And when legislation does pass it its larded up by lobbyists.
Like many founding legends, the Scottish version is larded with myth.
Our tax policies are larded through with loopholes for interests connected to those in power.
Then, after the soup, Malena says she can make sweetbread pates with mushrooms: and for the meat course we'll have larded fillet.
The filet can also be larded with bacon and cooked in butter and Marsala only.
On this bed lay the meat that may be larded with bacon or ham and seasoned with salt, pepper and a taste of cinnamon.
The meat must have been prepared beforehand, that is to say washed, trimmed and larded.
Grouse, partridges, and quail may be larded in the same manner.
They larded the soil with their good sweat to make a place for fellows like you.
A cold roast turkey should be larded and served up with large spoonfuls of stiff currant jelly dropped all over it.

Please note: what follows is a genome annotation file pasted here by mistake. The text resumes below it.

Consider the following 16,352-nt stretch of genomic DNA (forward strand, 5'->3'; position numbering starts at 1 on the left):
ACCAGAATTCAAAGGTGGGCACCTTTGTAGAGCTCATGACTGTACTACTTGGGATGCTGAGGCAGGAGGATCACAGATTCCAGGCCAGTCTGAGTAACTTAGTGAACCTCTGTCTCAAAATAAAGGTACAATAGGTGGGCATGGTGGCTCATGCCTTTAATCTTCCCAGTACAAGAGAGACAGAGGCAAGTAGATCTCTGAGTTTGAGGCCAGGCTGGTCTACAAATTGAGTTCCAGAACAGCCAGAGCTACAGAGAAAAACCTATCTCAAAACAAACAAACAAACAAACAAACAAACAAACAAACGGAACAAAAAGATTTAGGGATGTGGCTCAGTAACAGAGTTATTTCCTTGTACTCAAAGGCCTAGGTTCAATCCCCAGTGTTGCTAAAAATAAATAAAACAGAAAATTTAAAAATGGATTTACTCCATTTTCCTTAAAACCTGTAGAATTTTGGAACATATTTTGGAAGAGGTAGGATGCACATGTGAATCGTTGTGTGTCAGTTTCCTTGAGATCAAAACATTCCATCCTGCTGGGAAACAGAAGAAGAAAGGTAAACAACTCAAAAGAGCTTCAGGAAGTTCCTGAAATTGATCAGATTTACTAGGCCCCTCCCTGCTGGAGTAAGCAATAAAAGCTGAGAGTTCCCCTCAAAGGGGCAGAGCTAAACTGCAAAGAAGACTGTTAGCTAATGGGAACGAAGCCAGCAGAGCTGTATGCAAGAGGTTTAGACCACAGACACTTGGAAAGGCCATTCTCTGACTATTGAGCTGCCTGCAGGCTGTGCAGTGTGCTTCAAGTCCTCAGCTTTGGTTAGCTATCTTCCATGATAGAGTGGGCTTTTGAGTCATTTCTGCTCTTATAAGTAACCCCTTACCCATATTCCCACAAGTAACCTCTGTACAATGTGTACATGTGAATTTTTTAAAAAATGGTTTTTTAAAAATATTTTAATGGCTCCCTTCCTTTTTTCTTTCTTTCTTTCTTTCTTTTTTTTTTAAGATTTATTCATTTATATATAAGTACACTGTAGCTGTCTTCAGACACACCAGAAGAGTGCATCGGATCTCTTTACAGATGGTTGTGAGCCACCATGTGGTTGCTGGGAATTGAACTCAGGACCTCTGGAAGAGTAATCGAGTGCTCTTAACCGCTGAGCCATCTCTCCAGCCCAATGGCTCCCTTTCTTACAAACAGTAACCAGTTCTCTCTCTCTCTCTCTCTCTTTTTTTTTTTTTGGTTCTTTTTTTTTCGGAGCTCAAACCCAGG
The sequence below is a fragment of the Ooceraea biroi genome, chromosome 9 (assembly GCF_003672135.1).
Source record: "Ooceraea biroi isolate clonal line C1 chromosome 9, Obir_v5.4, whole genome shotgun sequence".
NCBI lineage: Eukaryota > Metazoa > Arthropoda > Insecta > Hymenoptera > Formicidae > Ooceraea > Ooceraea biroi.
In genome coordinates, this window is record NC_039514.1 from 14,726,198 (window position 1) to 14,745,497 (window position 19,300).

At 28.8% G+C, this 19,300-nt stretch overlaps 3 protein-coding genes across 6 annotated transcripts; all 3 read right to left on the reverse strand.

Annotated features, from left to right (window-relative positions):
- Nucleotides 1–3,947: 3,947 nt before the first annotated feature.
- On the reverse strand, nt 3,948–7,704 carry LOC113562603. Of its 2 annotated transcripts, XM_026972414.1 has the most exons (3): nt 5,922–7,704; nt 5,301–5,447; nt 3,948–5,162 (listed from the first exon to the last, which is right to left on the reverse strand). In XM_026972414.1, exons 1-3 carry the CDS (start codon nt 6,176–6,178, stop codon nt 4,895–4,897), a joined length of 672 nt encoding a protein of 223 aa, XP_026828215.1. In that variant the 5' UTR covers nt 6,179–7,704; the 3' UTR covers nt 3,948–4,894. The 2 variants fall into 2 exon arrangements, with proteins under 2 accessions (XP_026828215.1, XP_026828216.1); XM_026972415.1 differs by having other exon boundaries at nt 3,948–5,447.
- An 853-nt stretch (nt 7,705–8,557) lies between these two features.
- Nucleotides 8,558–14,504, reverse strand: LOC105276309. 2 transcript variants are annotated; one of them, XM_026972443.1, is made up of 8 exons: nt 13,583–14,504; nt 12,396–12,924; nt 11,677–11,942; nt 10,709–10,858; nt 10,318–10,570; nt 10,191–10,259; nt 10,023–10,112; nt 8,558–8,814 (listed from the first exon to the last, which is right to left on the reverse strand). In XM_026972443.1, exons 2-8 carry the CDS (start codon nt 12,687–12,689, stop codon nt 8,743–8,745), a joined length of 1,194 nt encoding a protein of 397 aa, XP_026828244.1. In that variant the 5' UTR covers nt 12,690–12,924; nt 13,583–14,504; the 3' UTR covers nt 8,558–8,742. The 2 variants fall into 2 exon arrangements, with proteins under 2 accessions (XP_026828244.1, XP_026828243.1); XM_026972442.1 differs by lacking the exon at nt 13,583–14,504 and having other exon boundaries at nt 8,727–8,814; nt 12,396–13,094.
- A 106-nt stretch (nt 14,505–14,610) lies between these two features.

late 14c. (possibly early 13c.), "rendered fat of a swine," from Old French larde "joint, meat," especially "bacon fat" (12c.), and directly from Latin lardum "lard, bacon, cured swine's flesh," probably cognate with Greek larinos "fat," laros "pleasing to the taste."
"prepare (meat) for roasting by inserting of pieces of salt pork, etc., into it," mid-14c., from Old French larder "to lard" (12c.), from lard "bacon fat" (see lard (n.)). Figuratively, of speech or writing, from 1540s. Related: Larded; larding.